An overview of Thread Cutting with the Hobbymat MD65 along with some examples.
The spindle of the Hobbymat MD65 is driven with a belt and pulley system with an intermediate reduction pulley that can be seen on the right hand side of the image.
A gear is located on the spindle (behind the pulley in this image) and this has a key to locate it on the main shaft.
The set of gears here have a large reduction as the system is set up for a fine traverse.
The pillar at the bottom of the image has a lever that operates the dog-clutch to engage and disengage the leadscrew. At the very bottom right of this image you can see the dog-clutch that is disconnected at this point in time.
The saddle is permanently engaged with the leadscrew, this means that once you have made a cut you need to stop the lathe, reverse the motor direction and wind the leadscrew back to the start of the cut – leaving the dog-clutch engaged all of the time.
In this image on the right you can clearly see the drivetrain.
With change gears there is quite a lot of setting up of the gears and care needed to get it right.
The middle intermediate pair of gears have a metal carrier that is also the bearing. This is adjusted on the aluminium plate that in turn can be moved get the correct engagement of the gears on the main spindle.
As these are plastic gears I have left them dry, but they do pick up quite a lot of dust from the workshop, to date this has not done any serious damage and these gears have been used for around 30 years, ok fairly light use.
A box of spare gears used to create the other spindle to leadscrew relationships – ie to allow you to create the other thread pitches.
You can see a metal spigot in the centre of one of the gears with a key to locate it.
Machining a thread up to a shoulder on the lathe takes some time and experience to master. The image on the right shows a mounting for the table on my small Pillar Drill, the thread is 14x1mm so that I can fit Unimat chucks and backplates.
For this I modified the Hobbymat with a handle on the back of the headstock spindle so that I could turn it by hand with the motor disconnected.
This allowed me to machine the thread right up to the stop, wind it backwards and then take the next cut.
I must admit that I finished the thread with a die.
Thread Cutting Calculator
Enter number of teeth on change gears and leadscrew pitch to calculate the pitch of the thread that will be cut.
Calculator works in mm or TPI.
9 thoughts on “Thread Cutting with the Hobbymat MD65”
Model Engineers Workshop No 40 has a comprehensive article on upgrading an MD65 for full threadcutting.
I guess this will be my first part to make on my lathe, a bushing adapter….!
Many thanks, Alex T
Yes, the original part is steel running on steel, but you could also make it from brass.
Interesting stuff, I was wondering how to put other gears on the change gear ‘banjo’ section. The pin that holds z1 + z2 doesnt take 2 gears with the same diameter bore, I am trying to attach 2 of the 60t gears…..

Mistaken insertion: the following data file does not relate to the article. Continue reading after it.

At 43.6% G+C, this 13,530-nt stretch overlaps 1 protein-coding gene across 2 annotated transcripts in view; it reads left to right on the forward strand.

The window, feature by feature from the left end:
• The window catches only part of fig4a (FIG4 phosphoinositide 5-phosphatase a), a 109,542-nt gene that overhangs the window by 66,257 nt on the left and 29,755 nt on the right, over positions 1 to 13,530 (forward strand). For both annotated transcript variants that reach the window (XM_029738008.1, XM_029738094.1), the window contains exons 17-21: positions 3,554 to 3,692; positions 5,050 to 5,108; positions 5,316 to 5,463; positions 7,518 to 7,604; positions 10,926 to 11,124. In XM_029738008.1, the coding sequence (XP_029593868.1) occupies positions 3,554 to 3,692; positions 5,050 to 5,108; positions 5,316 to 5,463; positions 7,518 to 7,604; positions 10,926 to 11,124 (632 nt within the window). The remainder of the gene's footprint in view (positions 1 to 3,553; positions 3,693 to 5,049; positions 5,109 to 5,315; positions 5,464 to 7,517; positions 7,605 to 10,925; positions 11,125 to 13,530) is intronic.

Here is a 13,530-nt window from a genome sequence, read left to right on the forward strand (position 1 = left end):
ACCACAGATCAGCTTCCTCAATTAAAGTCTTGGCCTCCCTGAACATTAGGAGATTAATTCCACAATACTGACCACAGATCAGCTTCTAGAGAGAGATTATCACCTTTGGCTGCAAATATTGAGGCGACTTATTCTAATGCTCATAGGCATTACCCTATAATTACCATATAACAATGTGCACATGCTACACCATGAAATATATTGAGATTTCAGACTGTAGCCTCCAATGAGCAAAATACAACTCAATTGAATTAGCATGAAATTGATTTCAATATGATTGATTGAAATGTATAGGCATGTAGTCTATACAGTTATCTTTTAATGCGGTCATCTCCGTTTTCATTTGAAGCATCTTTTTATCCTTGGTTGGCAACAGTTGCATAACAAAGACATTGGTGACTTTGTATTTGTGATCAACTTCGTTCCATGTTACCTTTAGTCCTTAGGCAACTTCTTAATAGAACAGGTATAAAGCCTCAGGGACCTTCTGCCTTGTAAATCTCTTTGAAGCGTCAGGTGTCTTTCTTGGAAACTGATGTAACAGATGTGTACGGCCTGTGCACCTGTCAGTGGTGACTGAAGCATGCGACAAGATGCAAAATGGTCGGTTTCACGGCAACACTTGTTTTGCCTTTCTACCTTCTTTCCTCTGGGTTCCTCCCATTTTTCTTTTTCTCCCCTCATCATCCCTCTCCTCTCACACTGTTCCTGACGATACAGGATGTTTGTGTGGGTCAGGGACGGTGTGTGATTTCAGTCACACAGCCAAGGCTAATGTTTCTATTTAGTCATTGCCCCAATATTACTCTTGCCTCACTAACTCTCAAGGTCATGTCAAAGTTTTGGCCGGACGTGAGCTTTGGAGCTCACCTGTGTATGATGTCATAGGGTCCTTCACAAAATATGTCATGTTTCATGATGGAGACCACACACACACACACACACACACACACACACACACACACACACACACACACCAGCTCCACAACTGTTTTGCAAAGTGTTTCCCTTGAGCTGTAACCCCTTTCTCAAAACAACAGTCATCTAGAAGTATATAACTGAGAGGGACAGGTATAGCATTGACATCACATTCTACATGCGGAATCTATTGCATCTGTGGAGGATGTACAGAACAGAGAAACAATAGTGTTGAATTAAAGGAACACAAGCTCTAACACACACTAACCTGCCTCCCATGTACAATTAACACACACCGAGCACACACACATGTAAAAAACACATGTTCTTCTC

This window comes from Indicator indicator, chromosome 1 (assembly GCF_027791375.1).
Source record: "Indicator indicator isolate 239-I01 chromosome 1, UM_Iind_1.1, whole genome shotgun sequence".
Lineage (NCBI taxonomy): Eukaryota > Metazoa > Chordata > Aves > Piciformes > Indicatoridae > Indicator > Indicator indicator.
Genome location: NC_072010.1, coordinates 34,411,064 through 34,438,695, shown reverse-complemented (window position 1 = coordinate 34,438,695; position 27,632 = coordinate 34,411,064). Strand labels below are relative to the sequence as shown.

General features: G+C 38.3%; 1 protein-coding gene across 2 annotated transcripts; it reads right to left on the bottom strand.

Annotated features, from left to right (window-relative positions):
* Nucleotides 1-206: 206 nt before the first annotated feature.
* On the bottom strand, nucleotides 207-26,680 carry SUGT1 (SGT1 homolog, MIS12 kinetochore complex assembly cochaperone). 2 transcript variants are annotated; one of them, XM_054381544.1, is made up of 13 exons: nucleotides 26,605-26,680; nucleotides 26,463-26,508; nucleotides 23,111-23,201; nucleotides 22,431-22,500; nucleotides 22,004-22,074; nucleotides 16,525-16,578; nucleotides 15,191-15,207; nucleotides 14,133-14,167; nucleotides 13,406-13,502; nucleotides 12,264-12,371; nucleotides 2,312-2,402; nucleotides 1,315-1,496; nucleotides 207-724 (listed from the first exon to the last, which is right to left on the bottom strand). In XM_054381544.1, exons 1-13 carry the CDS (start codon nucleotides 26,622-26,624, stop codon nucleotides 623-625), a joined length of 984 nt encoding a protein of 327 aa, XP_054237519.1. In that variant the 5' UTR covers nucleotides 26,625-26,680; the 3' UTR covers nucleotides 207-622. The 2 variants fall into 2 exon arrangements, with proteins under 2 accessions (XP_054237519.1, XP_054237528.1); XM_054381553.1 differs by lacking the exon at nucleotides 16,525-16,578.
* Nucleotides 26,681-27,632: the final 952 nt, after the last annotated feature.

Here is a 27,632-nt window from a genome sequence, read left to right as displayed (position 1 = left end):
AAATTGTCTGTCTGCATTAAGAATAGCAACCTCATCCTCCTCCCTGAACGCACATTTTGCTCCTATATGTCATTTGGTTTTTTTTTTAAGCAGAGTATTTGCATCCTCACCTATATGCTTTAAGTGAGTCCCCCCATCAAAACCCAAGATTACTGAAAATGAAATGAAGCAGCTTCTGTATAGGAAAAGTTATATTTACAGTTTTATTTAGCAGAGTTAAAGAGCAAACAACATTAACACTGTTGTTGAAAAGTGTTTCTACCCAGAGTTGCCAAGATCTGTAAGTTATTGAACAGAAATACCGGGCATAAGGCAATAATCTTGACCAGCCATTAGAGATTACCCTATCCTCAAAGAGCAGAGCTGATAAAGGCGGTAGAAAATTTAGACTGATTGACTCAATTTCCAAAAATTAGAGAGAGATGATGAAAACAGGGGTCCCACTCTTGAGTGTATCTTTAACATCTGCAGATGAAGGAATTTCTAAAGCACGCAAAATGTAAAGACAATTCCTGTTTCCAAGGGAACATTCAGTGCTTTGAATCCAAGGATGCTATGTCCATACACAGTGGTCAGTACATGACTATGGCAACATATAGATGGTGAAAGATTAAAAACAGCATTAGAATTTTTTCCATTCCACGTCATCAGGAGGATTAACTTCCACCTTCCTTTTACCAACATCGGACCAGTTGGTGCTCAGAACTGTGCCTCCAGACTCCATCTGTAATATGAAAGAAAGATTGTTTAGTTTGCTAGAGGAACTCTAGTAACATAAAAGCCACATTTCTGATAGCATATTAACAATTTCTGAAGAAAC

Hi Alex, the ‘banjo’ or ‘bobbin’ that takes the two intermediate gears on my MD65 is parallel and so takes gears of the same size. All of the gears are the same size. My lathe was from around 1982-84 I think, struggling to remember exactly. Best regards, Nigel
when I say all of the gears are the same size I mean internal hole ID
I am thinking of buying a Md 65 hOBBYMAT lathe. but it does not have thread cutting gears.I own a nice Emco 7 lathe. it has about 10 gears fitted, do I still need to get other gears to cut. I cant get info anywhere. I am very new to this and getting on in years. Please can you help. Regards Colin.
Hello Colin, I suppose the real question is whether you want to cut threads on the lathe? I must admit that I rarely cut threads and even then often use a tailstock dieholder as it’s easier. The only thing you might want gears for is the auto-feed. There is a modern version of the Hobbymat: SU 300 Masterturn and Pro Machine Tools sell this in the UK, not sure if they will sell you a set of gears, but worth asking. I use my HobbyMat for all sorts of turning in metal and occasionally wood and it’s lasted so well. Best regards, Nigel
Colin, Hobbymat MD65 change gears can be 3D printed, this would be the most economical approach. If you join the Prazi-Machining @ groups.io, there are 3D models for the gears in the files section.
If you’re in UK, you can contact EMCO Machine Tools (who sell the “Masterturn” SU 300). I put Masterturn in quote because I believe this is just a trade name it’s sold under in UK specifically. On the manufacturer’s website it’s just SU300. You can contact the manufacturer directly for change gears or other spare parts, the lathe is made by Teco Znojmo (a Czech company).